It is the longest uninterrupted expansion since before the Great Depression. The average monthly gain this year has been just over 210,000 jobs, equal the average monthly gains of the last two Obama years.
Some 200 people were added to Flagler’s unemployment rolls but in a sign of continuing health the workforce is expanding and is 1,000 workers larger than a year ago.
This job fair organized by CareerSource Flagler Volusia will showcase businesses with open, ready-for-hire positions, and will take place at the Flagler Palm Coast High School gym.
Palm Coast’s Sea Ray Boats plant, one of the top five employers in the county, with some 440 employees, is shutting down as Brunswick corp. abandons the yacht line.
The Flagler labor force hit a new high of 47,204, up 600 compared to a year ago. Of those, 45,423 residents are holding jobs either in the county or out of the county.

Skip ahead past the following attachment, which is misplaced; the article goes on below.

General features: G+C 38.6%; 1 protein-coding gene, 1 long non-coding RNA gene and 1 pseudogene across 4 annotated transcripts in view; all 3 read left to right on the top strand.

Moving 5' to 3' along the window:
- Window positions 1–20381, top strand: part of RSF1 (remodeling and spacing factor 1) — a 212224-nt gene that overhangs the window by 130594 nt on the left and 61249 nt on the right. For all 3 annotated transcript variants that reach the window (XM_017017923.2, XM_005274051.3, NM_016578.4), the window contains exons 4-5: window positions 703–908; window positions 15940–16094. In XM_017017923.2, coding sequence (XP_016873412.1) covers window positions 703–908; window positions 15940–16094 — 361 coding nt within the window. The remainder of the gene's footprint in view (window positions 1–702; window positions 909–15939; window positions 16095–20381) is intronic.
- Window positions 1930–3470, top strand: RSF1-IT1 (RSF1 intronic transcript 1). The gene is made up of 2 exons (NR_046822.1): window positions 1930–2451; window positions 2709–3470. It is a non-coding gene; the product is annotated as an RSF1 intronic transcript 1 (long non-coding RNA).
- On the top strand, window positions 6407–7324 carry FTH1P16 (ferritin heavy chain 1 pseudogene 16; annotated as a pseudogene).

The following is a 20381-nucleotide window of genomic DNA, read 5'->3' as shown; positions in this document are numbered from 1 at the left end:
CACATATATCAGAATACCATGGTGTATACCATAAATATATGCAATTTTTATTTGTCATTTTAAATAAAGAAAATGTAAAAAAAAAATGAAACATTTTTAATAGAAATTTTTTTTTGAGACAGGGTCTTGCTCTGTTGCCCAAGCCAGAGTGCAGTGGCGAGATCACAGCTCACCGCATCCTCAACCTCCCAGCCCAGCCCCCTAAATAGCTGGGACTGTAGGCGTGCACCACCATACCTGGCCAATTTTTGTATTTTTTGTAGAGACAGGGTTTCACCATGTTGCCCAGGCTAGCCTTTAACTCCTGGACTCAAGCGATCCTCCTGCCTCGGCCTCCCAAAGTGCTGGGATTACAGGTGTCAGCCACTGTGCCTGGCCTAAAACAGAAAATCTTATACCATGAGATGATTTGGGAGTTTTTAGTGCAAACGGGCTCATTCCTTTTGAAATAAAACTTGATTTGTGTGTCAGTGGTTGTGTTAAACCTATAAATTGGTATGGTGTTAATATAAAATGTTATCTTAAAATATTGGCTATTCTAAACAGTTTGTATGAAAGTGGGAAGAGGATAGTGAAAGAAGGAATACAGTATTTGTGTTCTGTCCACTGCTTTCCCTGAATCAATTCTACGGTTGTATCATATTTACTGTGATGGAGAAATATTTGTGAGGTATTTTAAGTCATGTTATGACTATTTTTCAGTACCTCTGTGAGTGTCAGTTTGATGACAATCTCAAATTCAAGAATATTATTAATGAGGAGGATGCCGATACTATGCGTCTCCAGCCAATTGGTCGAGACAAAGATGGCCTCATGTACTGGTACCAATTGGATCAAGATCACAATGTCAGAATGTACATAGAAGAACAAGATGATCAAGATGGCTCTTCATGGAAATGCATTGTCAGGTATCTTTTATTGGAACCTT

The shameful practice of tracking poor students into blue-collar jobs contrasts with millions of rewarding, high-paying trade jobs sitting empty.
A new federal report cast Florida in an unusual role: as the state with the most net job losses, at least for the third quarter of 2017, contrasting with Gov. Rick Scott claims.
Flagler’s unemployment rate is at a healthy 4.1 percent, where it’s been, give or take a few decimal points, for seven months, with the state’s unemployment mirroring the holding pattern.
Flagler County’s labor force has grown by 42 percent since the recovery began in 2010, and more impressively, the rate of people holding jobs has grown 63 percent, by a net 17,500 people.
Flagler, St. Johns, Duval and Volusia all saw unemployment figures increase by 0.5 to 06 percent in January, with Flagler’s increase also due to a larger labor force.